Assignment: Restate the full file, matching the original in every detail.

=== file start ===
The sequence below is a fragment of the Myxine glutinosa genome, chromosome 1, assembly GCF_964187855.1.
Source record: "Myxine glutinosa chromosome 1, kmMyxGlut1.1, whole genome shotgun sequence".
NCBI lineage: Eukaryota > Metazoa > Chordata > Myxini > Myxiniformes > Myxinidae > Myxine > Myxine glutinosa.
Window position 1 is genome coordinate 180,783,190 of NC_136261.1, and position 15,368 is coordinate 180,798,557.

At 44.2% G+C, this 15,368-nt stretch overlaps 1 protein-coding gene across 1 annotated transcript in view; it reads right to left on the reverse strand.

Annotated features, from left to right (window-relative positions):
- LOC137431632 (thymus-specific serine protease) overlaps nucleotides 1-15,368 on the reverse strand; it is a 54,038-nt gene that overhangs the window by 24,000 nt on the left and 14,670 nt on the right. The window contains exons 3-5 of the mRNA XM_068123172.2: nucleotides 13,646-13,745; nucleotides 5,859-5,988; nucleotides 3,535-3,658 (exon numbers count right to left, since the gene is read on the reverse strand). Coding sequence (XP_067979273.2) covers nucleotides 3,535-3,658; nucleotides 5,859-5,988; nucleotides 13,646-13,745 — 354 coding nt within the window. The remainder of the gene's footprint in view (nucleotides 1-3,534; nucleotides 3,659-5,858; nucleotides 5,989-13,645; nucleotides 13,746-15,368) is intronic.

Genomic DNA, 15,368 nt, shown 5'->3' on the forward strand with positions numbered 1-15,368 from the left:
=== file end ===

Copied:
The sequence below is a fragment of the Myxine glutinosa genome, chromosome 1, assembly GCF_964187855.1.
Source record: "Myxine glutinosa chromosome 1, kmMyxGlut1.1, whole genome shotgun sequence".
NCBI lineage: Eukaryota > Metazoa > Chordata > Myxini > Myxiniformes > Myxinidae > Myxine > Myxine glutinosa.
Window position 1 is genome coordinate 180,783,190 of NC_136261.1, and position 15,368 is coordinate 180,798,557.

At 44.2% G+C, this 15,368-nt stretch overlaps 1 protein-coding gene across 1 annotated transcript in view; it reads right to left on the reverse strand.

Annotated features, from left to right (window-relative positions):
- LOC137431632 (thymus-specific serine protease) overlaps nucleotides 1-15,368 on the reverse strand; it is a 54,038-nt gene that overhangs the window by 24,000 nt on the left and 14,670 nt on the right. The window contains exons 3-5 of the mRNA XM_068123172.2: nucleotides 13,646-13,745; nucleotides 5,859-5,988; nucleotides 3,535-3,658 (exon numbers count right to left, since the gene is read on the reverse strand). Coding sequence (XP_067979273.2) covers nucleotides 3,535-3,658; nucleotides 5,859-5,988; nucleotides 13,646-13,745 — 354 coding nt within the window. The remainder of the gene's footprint in view (nucleotides 1-3,534; nucleotides 3,659-5,858; nucleotides 5,989-13,645; nucleotides 13,746-15,368) is intronic.

Genomic DNA, 15,368 nt, shown 5'->3' on the forward strand with positions numbered 1-15,368 from the left: